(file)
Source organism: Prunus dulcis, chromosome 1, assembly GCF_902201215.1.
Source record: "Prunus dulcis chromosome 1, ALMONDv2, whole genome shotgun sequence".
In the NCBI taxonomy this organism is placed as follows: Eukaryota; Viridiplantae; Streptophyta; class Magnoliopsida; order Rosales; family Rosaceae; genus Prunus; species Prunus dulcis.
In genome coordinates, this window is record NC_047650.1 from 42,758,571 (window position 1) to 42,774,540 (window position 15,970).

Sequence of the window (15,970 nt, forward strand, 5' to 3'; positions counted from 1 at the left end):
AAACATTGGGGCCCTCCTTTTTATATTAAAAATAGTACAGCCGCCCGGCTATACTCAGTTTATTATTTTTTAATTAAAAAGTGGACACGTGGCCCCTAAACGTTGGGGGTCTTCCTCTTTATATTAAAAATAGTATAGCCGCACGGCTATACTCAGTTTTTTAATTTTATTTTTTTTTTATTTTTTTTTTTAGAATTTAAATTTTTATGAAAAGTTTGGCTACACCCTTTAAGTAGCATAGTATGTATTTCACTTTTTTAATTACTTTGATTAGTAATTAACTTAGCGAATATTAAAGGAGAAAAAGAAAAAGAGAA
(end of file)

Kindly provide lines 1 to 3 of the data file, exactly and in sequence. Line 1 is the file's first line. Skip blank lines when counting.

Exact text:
Source organism: Prunus dulcis, chromosome 1, assembly GCF_902201215.1.
Source record: "Prunus dulcis chromosome 1, ALMONDv2, whole genome shotgun sequence".
In the NCBI taxonomy this organism is placed as follows: Eukaryota; Viridiplantae; Streptophyta; class Magnoliopsida; order Rosales; family Rosaceae; genus Prunus; species Prunus dulcis.